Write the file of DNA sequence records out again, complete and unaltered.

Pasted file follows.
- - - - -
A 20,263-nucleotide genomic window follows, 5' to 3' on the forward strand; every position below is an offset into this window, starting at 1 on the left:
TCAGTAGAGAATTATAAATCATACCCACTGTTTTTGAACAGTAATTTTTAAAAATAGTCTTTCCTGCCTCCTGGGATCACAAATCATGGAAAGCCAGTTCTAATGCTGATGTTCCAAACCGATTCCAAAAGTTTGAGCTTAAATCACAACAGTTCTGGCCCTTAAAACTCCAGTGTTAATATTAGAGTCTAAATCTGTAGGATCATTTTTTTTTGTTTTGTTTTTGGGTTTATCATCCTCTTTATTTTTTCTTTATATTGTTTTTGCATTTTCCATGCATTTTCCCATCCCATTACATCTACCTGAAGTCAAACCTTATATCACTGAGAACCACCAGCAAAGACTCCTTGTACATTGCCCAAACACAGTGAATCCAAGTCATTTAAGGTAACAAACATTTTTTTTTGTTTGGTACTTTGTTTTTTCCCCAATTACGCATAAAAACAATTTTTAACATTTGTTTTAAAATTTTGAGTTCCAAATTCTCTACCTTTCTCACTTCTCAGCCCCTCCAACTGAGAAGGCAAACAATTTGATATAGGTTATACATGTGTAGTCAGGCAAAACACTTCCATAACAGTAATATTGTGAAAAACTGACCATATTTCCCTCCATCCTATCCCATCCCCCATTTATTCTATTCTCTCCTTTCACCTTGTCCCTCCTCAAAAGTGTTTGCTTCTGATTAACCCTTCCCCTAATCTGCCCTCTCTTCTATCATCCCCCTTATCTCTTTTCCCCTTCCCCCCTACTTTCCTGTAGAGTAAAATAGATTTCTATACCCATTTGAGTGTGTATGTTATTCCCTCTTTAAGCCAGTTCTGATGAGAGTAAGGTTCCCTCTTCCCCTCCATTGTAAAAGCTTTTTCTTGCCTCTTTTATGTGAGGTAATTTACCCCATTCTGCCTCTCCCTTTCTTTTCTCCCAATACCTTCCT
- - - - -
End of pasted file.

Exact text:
A 20,263-nucleotide genomic window follows, 5' to 3' on the forward strand; every position below is an offset into this window, starting at 1 on the left:
TCAGTAGAGAATTATAAATCATACCCACTGTTTTTGAACAGTAATTTTTAAAAATAGTCTTTCCTGCCTCCTGGGATCACAAATCATGGAAAGCCAGTTCTAATGCTGATGTTCCAAACCGATTCCAAAAGTTTGAGCTTAAATCACAACAGTTCTGGCCCTTAAAACTCCAGTGTTAATATTAGAGTCTAAATCTGTAGGATCATTTTTTTTTGTTTTGTTTTTGGGTTTATCATCCTCTTTATTTTTTCTTTATATTGTTTTTGCATTTTCCATGCATTTTCCCATCCCATTACATCTACCTGAAGTCAAACCTTATATCACTGAGAACCACCAGCAAAGACTCCTTGTACATTGCCCAAACACAGTGAATCCAAGTCATTTAAGGTAACAAACATTTTTTTTTGTTTGGTACTTTGTTTTTTCCCCAATTACGCATAAAAACAATTTTTAACATTTGTTTTAAAATTTTGAGTTCCAAATTCTCTACCTTTCTCACTTCTCAGCCCCTCCAACTGAGAAGGCAAACAATTTGATATAGGTTATACATGTGTAGTCAGGCAAAACACTTCCATAACAGTAATATTGTGAAAAACTGACCATATTTCCCTCCATCCTATCCCATCCCCCATTTATTCTATTCTCTCCTTTCACCTTGTCCCTCCTCAAAAGTGTTTGCTTCTGATTAACCCTTCCCCTAATCTGCCCTCTCTTCTATCATCCCCCTTATCTCTTTTCCCCTTCCCCCCTACTTTCCTGTAGAGTAAAATAGATTTCTATACCCATTTGAGTGTGTATGTTATTCCCTCTTTAAGCCAGTTCTGATGAGAGTAAGGTTCCCTCTTCCCCTCCATTGTAAAAGCTTTTTCTTGCCTCTTTTATGTGAGGTAATTTACCCCATTCTGCCTCTCCCTTTCTTTTCTCCCAATACCTTCCT